Vilhelms Purvītis’ grandfather Jēkabs began landscaping the garden at the Jauži home in the 1870s. He invites little Vilhelms to help with the work and shows him a place where the young gardener can experiment with planting and grafting fruit trees himself. Locals remember: “With great dedication, the boy helped his grandfather plant the garden, set up a school of fruit trees, as well as learnt to graft apple and pear trees. Seeing the boy’s interest in gardening, his relatives gave him a small corner of the garden to work as his own, being a gardener, and Vilhelms started growing different varieties of trees there.” “The garden is planted with traditional Latvian summer apple varieties – cukurīši and baltie dzidrie, as well as winter and autumn varieties, whose seedlings were probably obtained by Latvian farmers from the Jaunpils Manor’s landlord”, explain the teachers of Bulduri Horticultural School.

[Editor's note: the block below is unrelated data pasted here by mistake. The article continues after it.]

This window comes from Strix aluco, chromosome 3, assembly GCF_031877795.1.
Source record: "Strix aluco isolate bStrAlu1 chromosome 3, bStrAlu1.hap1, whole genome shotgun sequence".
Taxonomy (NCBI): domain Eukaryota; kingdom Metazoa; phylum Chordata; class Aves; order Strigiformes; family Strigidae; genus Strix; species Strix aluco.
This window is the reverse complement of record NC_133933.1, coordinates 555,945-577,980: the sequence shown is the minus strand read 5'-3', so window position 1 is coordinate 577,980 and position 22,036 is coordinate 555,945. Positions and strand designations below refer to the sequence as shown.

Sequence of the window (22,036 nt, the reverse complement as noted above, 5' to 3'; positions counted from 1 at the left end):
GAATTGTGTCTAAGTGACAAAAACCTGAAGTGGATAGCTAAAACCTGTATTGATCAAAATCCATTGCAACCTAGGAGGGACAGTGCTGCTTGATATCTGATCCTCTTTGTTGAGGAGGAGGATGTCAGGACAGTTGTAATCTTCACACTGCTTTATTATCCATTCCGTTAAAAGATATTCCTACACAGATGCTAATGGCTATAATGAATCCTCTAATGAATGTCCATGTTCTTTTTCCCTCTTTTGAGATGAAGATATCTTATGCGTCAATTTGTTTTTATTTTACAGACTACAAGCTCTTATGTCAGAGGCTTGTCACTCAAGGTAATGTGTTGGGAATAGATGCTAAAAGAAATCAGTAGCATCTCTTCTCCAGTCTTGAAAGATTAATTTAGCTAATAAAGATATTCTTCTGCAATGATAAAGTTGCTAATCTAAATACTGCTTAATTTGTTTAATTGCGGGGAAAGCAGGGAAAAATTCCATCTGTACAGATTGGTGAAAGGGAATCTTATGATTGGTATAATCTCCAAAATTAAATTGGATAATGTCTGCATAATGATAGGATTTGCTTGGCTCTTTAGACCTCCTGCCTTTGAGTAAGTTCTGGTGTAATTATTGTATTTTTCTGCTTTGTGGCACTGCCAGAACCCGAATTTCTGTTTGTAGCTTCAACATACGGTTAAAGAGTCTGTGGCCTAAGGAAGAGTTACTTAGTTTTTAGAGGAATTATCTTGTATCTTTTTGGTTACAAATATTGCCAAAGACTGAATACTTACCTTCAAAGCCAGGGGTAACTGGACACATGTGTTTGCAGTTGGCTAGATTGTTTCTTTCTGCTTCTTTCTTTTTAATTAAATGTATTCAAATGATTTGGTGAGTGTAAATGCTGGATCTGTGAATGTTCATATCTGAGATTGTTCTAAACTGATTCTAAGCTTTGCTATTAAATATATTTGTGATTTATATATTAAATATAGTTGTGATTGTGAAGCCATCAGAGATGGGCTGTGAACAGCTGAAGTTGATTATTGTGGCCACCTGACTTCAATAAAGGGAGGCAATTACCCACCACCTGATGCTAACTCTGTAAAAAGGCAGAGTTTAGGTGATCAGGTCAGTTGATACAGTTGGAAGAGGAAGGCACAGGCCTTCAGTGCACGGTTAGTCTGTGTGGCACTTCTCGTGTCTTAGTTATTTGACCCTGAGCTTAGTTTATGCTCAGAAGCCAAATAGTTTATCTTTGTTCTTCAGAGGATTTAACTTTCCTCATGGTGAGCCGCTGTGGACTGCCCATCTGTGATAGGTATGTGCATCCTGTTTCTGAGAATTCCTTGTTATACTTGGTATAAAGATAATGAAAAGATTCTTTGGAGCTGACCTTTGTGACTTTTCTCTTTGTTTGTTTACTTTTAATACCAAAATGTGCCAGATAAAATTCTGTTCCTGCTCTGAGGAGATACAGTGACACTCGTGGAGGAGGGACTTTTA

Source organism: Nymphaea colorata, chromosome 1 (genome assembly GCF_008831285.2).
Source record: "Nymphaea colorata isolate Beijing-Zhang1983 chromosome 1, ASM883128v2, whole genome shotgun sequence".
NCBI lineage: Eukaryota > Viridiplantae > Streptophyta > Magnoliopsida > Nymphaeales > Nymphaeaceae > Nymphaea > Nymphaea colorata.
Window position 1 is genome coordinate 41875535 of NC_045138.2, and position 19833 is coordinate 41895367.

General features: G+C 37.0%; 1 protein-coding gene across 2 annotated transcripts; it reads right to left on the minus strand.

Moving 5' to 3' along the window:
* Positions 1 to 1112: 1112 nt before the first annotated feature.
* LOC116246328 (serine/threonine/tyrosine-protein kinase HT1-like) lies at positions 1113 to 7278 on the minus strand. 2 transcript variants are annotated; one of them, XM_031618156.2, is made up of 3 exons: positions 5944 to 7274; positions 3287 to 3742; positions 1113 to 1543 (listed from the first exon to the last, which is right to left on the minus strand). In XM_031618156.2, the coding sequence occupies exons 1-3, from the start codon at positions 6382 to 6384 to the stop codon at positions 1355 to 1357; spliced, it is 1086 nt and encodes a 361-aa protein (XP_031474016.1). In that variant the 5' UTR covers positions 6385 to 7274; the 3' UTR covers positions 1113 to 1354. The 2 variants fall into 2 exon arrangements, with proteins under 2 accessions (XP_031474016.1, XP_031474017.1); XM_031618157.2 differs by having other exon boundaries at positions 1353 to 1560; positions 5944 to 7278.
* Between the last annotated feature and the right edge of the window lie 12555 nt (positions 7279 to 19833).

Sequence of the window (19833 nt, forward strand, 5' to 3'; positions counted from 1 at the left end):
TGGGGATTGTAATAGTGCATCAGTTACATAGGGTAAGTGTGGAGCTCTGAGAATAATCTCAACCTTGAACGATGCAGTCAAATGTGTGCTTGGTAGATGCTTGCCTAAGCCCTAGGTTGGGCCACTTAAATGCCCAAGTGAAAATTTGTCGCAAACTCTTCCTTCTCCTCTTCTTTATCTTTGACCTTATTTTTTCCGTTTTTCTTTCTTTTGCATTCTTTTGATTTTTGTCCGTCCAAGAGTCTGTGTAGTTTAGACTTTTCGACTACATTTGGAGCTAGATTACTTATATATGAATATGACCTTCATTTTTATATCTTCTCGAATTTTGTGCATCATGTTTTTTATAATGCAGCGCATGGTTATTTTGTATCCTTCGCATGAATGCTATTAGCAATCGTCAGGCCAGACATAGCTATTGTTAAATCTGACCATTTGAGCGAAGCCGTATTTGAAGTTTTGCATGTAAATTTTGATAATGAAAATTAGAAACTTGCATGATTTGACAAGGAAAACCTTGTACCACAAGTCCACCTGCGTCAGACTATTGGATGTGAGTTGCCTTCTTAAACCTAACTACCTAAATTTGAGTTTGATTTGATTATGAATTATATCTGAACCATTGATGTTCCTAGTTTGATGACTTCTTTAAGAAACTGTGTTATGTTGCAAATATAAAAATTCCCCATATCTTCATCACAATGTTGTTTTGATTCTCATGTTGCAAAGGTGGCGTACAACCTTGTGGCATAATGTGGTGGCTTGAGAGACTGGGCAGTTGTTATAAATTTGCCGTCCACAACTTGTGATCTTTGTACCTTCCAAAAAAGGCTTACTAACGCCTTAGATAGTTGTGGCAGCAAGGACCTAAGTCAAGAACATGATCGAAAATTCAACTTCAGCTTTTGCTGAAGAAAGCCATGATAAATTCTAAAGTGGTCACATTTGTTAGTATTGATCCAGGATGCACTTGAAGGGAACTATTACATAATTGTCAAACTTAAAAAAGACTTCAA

The garden has survived revolutions, wars and the Soviet occupation with dignity, and continues to delight every spring with flowering trees, and every summer and autumn with delicious apples. Under the guidance of specialists from Bulduri Horticulture School, the old apple orchard will be professionally landscaped in spring 2024. In the Spring Culture Clean-up, we will expand the garden by planting new apple trees to continue to delight visitors to the museum’s main open-air exhibition. We especially welcome visitors in the second half of May, when the garden is in full bloom! In summer, when the first apples – “sugar apples” – are particularly sweet and delicious, and in autumn, guests can enjoy apple pie and linden blossom tea, harvested from the historic linden trees at the edge of the garden.